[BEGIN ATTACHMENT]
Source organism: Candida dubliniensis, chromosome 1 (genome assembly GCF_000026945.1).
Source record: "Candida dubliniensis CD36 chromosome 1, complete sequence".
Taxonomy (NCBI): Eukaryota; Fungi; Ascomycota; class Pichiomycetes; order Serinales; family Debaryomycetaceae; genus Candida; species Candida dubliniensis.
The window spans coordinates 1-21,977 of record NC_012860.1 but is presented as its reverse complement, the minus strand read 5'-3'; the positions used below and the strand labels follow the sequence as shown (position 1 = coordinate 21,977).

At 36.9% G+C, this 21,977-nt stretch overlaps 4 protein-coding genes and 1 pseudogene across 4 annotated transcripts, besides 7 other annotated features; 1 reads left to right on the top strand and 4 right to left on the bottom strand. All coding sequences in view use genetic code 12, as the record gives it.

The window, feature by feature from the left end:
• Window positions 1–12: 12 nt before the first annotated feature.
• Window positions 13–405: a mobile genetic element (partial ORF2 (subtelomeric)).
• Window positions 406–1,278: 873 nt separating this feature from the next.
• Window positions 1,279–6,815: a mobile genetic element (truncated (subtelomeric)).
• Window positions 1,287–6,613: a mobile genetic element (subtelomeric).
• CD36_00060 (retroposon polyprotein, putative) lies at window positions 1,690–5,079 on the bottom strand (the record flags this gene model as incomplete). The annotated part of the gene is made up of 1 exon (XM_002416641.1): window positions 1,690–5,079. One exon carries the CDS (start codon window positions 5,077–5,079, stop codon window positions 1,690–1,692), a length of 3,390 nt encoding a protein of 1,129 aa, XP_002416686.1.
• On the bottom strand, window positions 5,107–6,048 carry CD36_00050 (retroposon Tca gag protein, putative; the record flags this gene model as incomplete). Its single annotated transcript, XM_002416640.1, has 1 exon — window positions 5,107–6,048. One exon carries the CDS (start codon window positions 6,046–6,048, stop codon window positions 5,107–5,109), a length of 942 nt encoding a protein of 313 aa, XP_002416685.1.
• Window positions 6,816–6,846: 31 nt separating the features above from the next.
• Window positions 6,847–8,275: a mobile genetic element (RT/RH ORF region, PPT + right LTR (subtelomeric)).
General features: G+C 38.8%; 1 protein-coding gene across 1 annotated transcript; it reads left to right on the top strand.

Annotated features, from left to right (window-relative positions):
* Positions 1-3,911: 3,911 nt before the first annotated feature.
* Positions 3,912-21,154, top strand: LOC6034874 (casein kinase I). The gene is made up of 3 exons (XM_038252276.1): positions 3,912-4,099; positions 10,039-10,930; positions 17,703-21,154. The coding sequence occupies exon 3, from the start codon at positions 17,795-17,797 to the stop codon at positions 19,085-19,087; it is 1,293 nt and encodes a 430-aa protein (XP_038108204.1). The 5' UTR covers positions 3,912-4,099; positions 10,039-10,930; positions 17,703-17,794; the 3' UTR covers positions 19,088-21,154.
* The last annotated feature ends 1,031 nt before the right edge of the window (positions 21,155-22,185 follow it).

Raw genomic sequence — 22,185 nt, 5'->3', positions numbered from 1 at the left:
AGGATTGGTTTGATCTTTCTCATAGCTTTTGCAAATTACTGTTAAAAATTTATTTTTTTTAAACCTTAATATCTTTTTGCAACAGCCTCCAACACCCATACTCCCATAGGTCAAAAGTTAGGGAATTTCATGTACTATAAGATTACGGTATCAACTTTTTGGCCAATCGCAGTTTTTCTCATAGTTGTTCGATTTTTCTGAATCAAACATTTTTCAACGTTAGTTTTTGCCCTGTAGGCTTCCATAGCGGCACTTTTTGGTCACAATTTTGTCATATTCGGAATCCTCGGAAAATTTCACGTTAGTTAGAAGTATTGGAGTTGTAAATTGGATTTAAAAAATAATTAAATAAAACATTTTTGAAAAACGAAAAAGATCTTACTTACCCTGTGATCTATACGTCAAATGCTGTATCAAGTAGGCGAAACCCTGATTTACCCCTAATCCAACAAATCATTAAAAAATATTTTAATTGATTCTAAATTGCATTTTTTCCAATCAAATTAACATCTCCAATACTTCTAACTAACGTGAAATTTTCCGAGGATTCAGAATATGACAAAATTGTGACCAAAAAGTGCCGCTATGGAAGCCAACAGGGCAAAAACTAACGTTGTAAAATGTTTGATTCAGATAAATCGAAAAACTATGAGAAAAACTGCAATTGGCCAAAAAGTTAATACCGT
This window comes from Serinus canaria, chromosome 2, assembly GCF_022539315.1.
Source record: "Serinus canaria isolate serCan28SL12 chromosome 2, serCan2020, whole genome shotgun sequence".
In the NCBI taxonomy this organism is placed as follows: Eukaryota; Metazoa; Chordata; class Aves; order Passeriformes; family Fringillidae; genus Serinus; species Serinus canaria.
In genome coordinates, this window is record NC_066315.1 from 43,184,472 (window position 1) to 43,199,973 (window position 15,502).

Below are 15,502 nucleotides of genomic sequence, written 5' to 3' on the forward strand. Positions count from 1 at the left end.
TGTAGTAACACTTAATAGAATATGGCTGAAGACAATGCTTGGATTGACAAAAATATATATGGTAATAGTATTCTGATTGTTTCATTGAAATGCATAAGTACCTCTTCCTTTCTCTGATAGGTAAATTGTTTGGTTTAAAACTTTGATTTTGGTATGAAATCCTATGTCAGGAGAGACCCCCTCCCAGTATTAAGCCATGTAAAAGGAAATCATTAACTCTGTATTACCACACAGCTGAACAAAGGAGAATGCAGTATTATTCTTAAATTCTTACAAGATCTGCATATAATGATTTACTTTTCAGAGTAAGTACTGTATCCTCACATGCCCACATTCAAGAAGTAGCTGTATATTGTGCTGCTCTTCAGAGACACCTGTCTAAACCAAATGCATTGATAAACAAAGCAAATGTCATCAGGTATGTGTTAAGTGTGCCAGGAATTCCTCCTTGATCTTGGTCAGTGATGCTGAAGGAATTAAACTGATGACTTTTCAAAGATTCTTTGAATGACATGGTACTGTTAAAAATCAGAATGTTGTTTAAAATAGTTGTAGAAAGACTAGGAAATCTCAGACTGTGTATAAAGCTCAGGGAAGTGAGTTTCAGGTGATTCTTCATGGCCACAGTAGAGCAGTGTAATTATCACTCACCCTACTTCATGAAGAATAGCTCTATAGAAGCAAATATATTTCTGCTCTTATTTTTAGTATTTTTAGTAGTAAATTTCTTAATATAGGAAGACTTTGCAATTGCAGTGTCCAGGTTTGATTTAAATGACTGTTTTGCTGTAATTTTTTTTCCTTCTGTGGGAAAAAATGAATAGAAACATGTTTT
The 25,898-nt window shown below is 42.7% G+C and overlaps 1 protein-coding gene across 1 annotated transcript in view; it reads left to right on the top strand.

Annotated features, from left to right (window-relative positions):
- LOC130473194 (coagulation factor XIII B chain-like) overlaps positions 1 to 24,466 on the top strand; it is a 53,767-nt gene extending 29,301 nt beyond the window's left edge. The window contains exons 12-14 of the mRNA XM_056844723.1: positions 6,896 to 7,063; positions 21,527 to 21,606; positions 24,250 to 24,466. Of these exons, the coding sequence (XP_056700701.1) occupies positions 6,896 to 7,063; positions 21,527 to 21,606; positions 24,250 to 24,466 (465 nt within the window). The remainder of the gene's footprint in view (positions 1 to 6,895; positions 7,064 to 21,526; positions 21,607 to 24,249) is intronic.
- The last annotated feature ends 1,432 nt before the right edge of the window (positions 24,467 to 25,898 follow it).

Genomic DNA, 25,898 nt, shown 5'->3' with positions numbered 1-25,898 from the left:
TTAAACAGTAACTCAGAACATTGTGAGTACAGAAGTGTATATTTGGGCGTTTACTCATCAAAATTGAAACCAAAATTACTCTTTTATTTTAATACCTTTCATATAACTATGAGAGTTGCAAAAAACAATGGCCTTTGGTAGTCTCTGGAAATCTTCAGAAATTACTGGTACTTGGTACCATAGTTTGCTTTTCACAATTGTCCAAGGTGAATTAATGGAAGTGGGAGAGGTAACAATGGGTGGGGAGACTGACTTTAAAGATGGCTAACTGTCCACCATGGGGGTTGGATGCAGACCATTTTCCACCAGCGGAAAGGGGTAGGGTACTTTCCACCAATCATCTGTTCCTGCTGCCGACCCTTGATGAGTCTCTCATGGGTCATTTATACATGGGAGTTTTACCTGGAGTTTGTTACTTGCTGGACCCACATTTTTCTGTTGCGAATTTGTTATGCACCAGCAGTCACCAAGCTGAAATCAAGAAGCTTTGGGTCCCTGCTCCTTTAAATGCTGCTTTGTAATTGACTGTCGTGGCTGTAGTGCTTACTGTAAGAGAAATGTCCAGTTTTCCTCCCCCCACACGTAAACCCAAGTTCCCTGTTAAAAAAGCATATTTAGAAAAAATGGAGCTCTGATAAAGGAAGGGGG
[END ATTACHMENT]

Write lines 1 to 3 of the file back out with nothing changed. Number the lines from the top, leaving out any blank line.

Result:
Source organism: Candida dubliniensis, chromosome 1 (genome assembly GCF_000026945.1).
Source record: "Candida dubliniensis CD36 chromosome 1, complete sequence".
Taxonomy (NCBI): Eukaryota; Fungi; Ascomycota; class Pichiomycetes; order Serinales; family Debaryomycetaceae; genus Candida; species Candida dubliniensis.